“The franchise law became effective for new franchise contracts in January 2021 and has a transition period of two years for current contracts,” explains Reimer. “The law is mandatory and affects pre-contractual information provision, information exchange on changes during the contract period and postcontractual agreements. It is important that all franchisors and franchisees are aware of the franchise law and that they agree with each other on the changes that the law entails.”

One of the key things that the Dutch Franchise Law introduced was the legal definition of a franchise: “an agreement whereby, in exchange for a fee, the franchisor provides the franchisee the right and obligation to exploit a franchise formula in a designated manner for the production or sales of goods or the performance of services.” This shouldn’t contain any surprises for established franchising professionals, but the legal definition’s sheer existence is an important factor that differentiates the Netherlands from other European markets that remain largely unregulated.

As well as providing this definition, the Dutch Franchise Act stipulates that franchisors must provide franchisees with a disclosure document at least four weeks prior to the date that the agreement will be concluded. It also requires that the franchisor must inform franchisees of any intended amendments to the franchise agreement, as well as any information that is important to the franchisee when carrying out the agreement.

A lot of these requirements will be familiar to international franchisors, but are commonly seen as good faith requirements elsewhere in Europe. Part of the reasoning behind the Dutch parliament introducing the Dutch Franchise Act was because franchising as a model was seen as highly valuable to the Dutch economy, but franchisors were previously viewed as much more dominant in the agreement than franchisees. The new act seeks to rebalance that dynamic, and moves the Netherlands from a completely unregulated franchising market to arguably one of the most regulated countries in the world for franchisors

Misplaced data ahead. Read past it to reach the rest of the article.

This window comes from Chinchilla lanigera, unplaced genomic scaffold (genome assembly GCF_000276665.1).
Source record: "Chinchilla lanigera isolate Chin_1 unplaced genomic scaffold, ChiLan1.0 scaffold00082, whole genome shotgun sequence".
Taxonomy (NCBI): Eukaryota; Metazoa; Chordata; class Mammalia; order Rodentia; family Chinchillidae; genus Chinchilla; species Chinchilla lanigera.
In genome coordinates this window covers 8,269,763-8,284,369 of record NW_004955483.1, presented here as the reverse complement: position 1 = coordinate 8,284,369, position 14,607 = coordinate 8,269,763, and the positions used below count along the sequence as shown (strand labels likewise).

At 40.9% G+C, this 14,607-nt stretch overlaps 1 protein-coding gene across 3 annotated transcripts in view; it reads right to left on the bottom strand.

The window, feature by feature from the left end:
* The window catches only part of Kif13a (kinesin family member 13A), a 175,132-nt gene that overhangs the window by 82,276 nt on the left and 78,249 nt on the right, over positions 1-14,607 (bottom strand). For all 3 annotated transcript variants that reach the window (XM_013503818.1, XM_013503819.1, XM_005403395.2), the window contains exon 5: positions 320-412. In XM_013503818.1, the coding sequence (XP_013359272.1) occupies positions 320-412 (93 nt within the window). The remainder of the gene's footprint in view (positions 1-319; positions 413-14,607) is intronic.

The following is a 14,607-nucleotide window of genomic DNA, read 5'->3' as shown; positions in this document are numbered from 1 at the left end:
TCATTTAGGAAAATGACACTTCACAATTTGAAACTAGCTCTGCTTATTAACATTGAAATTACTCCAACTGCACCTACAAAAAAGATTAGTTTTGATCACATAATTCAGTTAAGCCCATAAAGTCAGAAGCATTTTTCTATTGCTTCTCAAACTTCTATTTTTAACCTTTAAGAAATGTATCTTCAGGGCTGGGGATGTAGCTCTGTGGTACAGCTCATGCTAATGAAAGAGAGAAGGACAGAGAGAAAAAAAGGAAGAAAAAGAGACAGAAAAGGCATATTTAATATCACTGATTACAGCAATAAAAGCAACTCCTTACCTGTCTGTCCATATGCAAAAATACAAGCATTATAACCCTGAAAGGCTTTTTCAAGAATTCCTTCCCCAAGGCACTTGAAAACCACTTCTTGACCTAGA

Bouncing back from a pandemic

Each and every country’s economy around the world was impacted in some way by the coronavirus pandemic, and this is no different for the Netherlands. However, while the Dutch undoubtedly took a hit in 2020, it seems that the resilience of the franchise model has protected its entrepreneurs from suffering the worst outcomes.

“The Dutch franchise sector has of course been affected by the COVID pandemic. Several branches in the Netherlands, such as fitness, hairdressing, clothing and shoe stores, and restaurants were forced to close for a longer period of time. Other franchise organizations, on the other hand, had higher sales, such as supermarkets and DIY stores,” says Reimer.

The numbers certainly back up this confidence. The Dutch franchise industry’s turnover fell by around €400m between 2019 and 2020, but the number of franchisors declined by just 14 brands.

“Overall, the franchise sector has remained stable, but specifically for this year there is a lot of difference between the branches. We do expect that, as previous crises have shown, franchisees will recover faster if the economy picks up again. The franchisee goes the extra mile to make his business a success.”

Key event: Dutch National Franchise Expo

Taking place just 45 minutes from Amsterdam, the Dutch National Franchise Expo is set to bring together franchisors from all over Europe for a two-day showcase of what makes this country special.

What: The Dutch National Franchise Expo

When: September 23 – 24, 2021

Where: Hart Van Holland, Nijkerk